At the new Fuji, chef Masaharu Ito reminds us what Japanese cuisine is really about.
Too many foodies take the narrow view of Japanese cuisine. For these people, it’s all about sushi and sashimi, as if professing allegiance to raw fish connotes an enlightened palate. Order something like tempura or teriyaki in their favorite Japanese restaurant and you’ll inevitably get a cluck of the tongue.
Likewise, too many foodies take the narrow view of South Jersey dining. For them, it’s all a culinary wasteland, filled with strip malls and deep-fried things. Mention that you found a good restaurant in South Jersey and you’ll be sure to get an eye-roll.
That’s why it’s always been surprising and refreshing that the best Japanese restaurant in the Philadelphia area didn’t fit neatly into those narrow views: Fuji’s specialty wasn’t sushi, and it was located along a hardscrabble stretch of Route 130 in Cinnaminson. For 27 years, people in the know trekked to the otherwise nondescript spot to enjoy chef Masaharu “Matt” Ito’s eight-course kaiseki tasting meals.
Now, Ito has traded seedy motels for the doll and quilting shops of downtown Haddonfield. “I built my dream kitchen here,” Ito says. “I think I can be even more creative than I was at the old place.” But I don’t think Ito needs to be more “creative.” Much of the delight in his cooking is to be found, not in the bold and exotic, but rather in the masterful reawakening of familiar tastes.
The new Fuji is located inside the Shops at 116, a small mall on Kings Highway that also houses a jewelry shop, a travel agency and a salon. The mall location is a little jarring, but once you open the restaurant’s door, you forget all about it. Ito’s 68-seat spot is larger than the old space, with gurgling sculpture fountains, decorative screens, and typical Japanese prints.
One of our first few meals got off to a rocky start. When we arrived for our reservation, there was no one staffing the hostess table for at least 15 minutes. The restaurant was full, and the tiny waiting area was packed with diners. When the hostess finally arrived, she was overwhelmed by people buying gift certificates and picking up takeout.
The kind, friendly servers here become similarly frazzled when the place gets busy, and they aren’t particularly good at explaining the menu. For instance, my dining companion pointed to the menu to ask a server what ankimo-sunomono was. “Oh, that’s ankimo-sunomono,” the server said with a smile. And then she walked away. So I’ll tell you: The very traditional Japanese dish is an exquisite sampling of monkfish liver served in a tart ponzu sauce. With its creamy, fatty taste and texture, it’s a relatively adventurous dish to serve in a suburban restaurant — but, in their own way, so are Ito’s teriyaki and tempura.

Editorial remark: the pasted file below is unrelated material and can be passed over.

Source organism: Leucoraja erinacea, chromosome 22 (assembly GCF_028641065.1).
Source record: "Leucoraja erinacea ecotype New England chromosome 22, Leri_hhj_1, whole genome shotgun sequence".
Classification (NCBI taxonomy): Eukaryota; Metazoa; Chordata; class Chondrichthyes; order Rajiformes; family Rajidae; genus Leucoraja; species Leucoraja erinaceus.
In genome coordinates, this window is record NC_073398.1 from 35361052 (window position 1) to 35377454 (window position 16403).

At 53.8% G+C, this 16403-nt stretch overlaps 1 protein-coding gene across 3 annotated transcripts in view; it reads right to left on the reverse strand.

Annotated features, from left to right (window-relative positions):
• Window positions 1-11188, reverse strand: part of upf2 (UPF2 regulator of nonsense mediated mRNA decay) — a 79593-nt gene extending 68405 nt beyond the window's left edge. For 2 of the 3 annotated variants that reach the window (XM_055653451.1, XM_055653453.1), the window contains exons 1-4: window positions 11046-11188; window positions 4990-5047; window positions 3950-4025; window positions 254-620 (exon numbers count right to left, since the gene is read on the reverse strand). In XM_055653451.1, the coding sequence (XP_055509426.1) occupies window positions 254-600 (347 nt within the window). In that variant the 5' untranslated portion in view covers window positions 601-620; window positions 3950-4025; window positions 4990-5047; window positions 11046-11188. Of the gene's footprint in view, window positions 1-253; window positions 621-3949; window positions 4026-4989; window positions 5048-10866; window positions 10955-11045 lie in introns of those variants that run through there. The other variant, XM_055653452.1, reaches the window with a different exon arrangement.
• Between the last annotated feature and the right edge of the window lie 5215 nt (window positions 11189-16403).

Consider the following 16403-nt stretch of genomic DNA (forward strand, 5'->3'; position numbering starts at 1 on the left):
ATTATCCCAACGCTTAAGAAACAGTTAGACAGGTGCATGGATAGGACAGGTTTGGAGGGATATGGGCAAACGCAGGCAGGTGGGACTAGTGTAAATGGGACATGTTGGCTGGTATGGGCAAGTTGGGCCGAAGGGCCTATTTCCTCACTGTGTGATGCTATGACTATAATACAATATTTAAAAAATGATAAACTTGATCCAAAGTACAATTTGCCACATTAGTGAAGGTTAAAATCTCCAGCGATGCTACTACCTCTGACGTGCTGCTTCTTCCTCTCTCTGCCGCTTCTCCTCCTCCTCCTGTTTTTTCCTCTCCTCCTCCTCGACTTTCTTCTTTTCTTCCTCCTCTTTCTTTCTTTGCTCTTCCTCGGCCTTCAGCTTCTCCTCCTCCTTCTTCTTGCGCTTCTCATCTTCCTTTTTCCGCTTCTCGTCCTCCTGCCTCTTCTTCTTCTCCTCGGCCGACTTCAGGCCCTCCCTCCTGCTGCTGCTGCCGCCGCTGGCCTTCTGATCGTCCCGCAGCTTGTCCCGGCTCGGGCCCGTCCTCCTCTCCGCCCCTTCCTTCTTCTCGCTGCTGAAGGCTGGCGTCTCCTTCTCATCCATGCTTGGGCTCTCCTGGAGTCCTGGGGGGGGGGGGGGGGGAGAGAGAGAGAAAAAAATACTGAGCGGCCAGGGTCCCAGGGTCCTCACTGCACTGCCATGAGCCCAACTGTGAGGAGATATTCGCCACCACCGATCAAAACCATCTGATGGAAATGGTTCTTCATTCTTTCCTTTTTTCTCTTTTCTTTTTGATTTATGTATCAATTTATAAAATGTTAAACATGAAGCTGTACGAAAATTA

How numb our palates have become after years of bland Kikkoman-driven teriyakis and greasy, over-battered tempura. Ito’s teriyaki, which takes three to four days to prepare, is an entirely different experience: richer, deeper, a complex balance between salty and sweet. An appetizer sea scallop teriyaki, a lunch entrée of suzuki sea bass teriyaki, and a dinner entrée of beef teriyaki were all revelatory. Ito’s tempura is so light and crisp that he even brings it onto the dessert menu, with a wonderful banana tempura served with vanilla ice cream.
This is not to say that you should ignore Fuji’s raw side. I have a friend, Sasha Issenberg, who’s an honest-to-goodness sushi expert — he’s written an acclaimed book on the subject. After one early visit, he declared Fuji’s sushi to be “unexciting.” I think he’s being unfair. Fuji may not have the flash of other sushi spots, but Ito’s chefs put forth excellent sushi and sashimi, and I especially enjoyed the sea bream, live scallop, and sardines lightly dressed with scallions and some olive and sesame oil.
Of course, all this was merely a prelude to the big event: the $80 kaiseki tasting meal — which you must book in advance. It’s a meticulously executed tour on and off the menu, with the portions, pacing, and variety of dishes all orchestrated with care.
Our first course was a perfect, petite timbale of tuna tartare with a little sevruga caviar on top, a far cry from the tuna-cube towers one normally encounters. (Ito adds a bonito fish broth, for a nice smoky flavor.) Next came small pots of dobin, a soup of shiitake, scallops, shrimp and clams in a clear broth, followed by thin slices of raw walu, carpaccio-style, served with slices of pink grapefruit in light passion-fruit-oil sauce and crushed black pepper and the perfect accompaniment, tiny sesame sticks made of puff pastry. Now Ito switched again from raw to cooked with two tender lamb chops, served in a mustard-balsamic reduction atop greens dressed in sesame oil. Then, as if breaking for a sort of halftime, we had a sampling of sushi and sashimi.
To begin the second half, we tucked into a succulent soft-shell crab, encrusted with sweet rice and lightly fried. Then we grilled thin slices of Japanese beef and lobster over a small hibachi. Finally, as the eighth course — when we should have been full — we devoured thin slices of duck in a plum-wine reduction, accompanied by black rice and a sliver of foie gras.
I am telling you this as honestly as I can: This dinner at the new Fuji was one of the most memorable meals I’ve had, anywhere, over the past several years. Ito’s kaiseki dinners in particular demonstrate that he’s one of the best, most underrated chefs around — and that familiar and creative aren’t mutually exclusive.
Fuji, 116 East Kings Highway, Haddonfield, 856-354-8200, fujirestaurant.com